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Water and waste coming through plasterboard?

Discussion in 'Plumbing and Central Heating' started by robodelfy, 6 May 2020.

  1. robodelfy

    robodelfy

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    I'm running my water feeds for toilet and sink into the wall cavity. Then I plan to pop them out of the wall to connect. I will be using plastic push fit 15mm pipes inside the wall.

    What should I do when coming out of the wall. I guess I will need an isolating valve as soon as it comes through the plasterboard, then Flexi pipes to the Somme and toilet?

    But how do you secure these on the plasterboard so they don't move in and out? I was wondering if you can get some sort of grommet for plasterboard and 15mm pipe?

    Photo attached, purple lines show the general idea

    Thanks 20200506_155656.jpg
     
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  3. picasso

    picasso

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    Try not to put joins in inaccessible areas, couple of years down the line you will be smashing the lath and plaster trying to get to leaks, best practise is to have copper with bends in the wall and soldered joins on the outside of the wall BUT does anyone take any notice... do they f*** :D
     
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  4. robodelfy

    robodelfy

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    My plumber seems to think the speedfit stuff is reliable. I know it's not the same as a copper soldered joint, but I'm doing it myself for the first time! I did uncover some push fit stuff that must be 20 years old, and hasn't slipped or moved. I'll still replace it with new fittings just to be safe!

    But what about when coming out of the wall, did you see the last part of my question? This is the bit I need to work out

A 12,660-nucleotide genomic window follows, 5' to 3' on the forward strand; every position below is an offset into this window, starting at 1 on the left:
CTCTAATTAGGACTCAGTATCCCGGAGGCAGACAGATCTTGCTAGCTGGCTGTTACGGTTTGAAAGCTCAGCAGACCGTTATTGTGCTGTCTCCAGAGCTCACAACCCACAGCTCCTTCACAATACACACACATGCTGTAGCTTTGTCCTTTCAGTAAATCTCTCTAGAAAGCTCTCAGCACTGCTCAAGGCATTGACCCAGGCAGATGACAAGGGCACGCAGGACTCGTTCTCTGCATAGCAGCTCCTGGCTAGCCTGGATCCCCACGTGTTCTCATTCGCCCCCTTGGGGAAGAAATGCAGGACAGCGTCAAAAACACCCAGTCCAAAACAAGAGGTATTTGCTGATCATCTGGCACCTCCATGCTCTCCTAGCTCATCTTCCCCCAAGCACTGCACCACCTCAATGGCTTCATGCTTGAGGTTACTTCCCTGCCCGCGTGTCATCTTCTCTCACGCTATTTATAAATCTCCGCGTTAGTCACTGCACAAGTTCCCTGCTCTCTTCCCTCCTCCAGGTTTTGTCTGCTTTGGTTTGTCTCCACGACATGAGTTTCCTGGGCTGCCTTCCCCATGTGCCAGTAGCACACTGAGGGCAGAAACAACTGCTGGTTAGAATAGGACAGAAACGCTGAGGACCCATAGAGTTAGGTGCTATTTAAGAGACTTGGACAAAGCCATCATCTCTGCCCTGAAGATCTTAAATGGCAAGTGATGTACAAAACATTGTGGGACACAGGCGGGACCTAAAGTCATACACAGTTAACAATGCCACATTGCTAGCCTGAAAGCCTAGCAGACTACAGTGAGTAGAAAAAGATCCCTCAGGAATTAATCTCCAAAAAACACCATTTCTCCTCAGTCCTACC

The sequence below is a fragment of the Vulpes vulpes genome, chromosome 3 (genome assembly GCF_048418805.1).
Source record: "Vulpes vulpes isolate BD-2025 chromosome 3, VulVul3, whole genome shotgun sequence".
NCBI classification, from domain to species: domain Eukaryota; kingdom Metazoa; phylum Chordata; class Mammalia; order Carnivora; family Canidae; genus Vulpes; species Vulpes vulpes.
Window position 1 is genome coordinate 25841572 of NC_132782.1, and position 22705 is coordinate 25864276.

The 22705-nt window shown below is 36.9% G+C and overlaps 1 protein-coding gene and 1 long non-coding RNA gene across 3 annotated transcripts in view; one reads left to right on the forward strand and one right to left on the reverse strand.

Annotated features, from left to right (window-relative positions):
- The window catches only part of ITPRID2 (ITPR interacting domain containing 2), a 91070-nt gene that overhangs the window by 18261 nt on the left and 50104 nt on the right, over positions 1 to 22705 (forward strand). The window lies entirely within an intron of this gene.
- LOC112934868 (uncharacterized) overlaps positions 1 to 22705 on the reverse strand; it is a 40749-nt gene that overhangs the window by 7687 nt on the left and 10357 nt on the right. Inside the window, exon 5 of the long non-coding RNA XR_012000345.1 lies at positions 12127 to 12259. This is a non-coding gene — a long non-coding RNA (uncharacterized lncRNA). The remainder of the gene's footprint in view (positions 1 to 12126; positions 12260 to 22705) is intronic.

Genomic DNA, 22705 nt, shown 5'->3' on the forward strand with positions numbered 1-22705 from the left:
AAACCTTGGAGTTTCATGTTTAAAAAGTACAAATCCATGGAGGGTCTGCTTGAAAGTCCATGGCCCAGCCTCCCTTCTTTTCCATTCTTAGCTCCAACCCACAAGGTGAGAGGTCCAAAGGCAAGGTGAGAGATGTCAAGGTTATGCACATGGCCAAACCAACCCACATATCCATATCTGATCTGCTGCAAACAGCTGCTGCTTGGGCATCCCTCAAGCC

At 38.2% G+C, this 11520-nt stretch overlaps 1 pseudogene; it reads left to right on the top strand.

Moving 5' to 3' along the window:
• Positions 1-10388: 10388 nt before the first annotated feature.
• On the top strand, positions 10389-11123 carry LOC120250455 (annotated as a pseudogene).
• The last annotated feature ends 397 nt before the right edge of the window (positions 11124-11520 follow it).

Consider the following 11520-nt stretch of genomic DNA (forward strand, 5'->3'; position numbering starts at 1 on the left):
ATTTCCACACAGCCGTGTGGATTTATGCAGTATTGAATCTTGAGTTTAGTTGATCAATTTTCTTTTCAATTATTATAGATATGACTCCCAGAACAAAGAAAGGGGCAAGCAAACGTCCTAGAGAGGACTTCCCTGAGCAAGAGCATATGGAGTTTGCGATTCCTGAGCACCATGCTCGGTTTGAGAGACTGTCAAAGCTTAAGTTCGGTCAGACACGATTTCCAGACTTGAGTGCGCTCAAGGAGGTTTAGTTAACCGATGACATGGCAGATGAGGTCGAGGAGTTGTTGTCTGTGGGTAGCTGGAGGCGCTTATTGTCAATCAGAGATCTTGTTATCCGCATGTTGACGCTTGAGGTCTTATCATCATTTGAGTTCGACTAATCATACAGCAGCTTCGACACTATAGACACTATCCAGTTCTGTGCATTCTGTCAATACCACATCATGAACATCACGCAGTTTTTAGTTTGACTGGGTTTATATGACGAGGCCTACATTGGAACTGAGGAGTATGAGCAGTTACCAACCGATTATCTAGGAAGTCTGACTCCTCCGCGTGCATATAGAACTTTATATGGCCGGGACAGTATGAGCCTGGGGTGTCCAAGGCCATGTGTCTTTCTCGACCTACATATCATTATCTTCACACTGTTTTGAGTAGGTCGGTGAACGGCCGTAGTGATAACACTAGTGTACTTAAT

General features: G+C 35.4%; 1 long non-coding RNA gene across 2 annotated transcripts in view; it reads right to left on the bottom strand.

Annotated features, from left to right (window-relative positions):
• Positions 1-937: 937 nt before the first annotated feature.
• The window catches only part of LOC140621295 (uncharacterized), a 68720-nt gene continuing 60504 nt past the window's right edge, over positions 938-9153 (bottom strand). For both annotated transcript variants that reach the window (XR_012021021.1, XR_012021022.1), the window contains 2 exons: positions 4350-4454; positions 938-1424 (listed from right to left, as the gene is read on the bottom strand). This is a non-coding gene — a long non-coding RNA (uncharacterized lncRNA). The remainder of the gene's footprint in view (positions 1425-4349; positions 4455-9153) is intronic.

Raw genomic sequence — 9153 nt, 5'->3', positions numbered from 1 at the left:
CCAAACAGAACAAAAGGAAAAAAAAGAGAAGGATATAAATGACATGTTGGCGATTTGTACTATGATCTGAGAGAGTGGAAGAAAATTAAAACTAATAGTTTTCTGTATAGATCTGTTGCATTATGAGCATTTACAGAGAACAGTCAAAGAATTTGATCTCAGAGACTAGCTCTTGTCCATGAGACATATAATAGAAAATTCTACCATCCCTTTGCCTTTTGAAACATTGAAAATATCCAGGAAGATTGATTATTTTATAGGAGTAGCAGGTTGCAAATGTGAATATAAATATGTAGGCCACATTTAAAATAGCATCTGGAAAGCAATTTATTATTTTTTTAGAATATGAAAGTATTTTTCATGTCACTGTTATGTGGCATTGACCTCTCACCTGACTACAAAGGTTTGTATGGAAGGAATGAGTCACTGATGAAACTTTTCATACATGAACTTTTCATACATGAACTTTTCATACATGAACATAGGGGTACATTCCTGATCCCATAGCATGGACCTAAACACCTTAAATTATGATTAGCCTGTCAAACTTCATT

Thanks
     
  5. picasso

    picasso

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    I normally put a baton between the uprights and then use pipe clips screwed baton to secure pipes.
     
  6. robodelfy

    robodelfy

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    And then just pop them through and out isolating valves one before going to sinks or toilet etc?
     
  7. picasso

    picasso

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    That's correct.
     
  8. HERTS P&D

    HERTS P&D

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    Rob, I have to ask, when you took your profile selfie, was there a fly flying above your head?

    Andy
     
  9. dilalio

    dilalio

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    Eh! You use one of these then...
    61+QbLVO2VL._SX425_.jpg

    :p:sneaky:(y)
     
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  11. dilalio

    dilalio

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    Bad squint.
     
  12. robodelfy

    robodelfy

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    That photo is very old! I have no idea. And my name isn't Rob, but everyone thinks it is because of the email address I made over 20 years ago :)
     
  13. durhamplumber

    durhamplumber

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    They are...But entirely different to saying They never leak.
     
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  14. durhamplumber

    durhamplumber

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    Even more important then that you do not cover joints.
     
  15. Madrab

    Madrab

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    If you are doing it yourself and you cant use copper and solder then push fit is the next best thing I guess. You just need to be very careful that the pipe is prepared properly (deburred/sharp edges removed) and a proper insert used if needed, before pushing into fitting.

    Also mark the pipe to ensure the pipe is fully inserted. If it's speedfit then always remember to screw the fitting closed.
     
  16. durhamplumber

    durhamplumber

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    I have seen more disasters with plastic than copper or brass fittings
     
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  17. Madrab

    Madrab

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    Couldn't agree more, always soldered copper wherever possible .... brass compression where it's hidden with no easy access .... personally I would avoid. One slight twist the wrong way then could be left with a leaking fitting where it can't be got at.

    Not sure if the OP is using copper or plastic tho.

    @robodelfy, when you then come out of the wall leave enough length so it can bend upwards before the valve and then add a pipe clip at that point then an ISO valve and then add another clip above it so you are clipping and supporting the valve and the pipe above and below.
     
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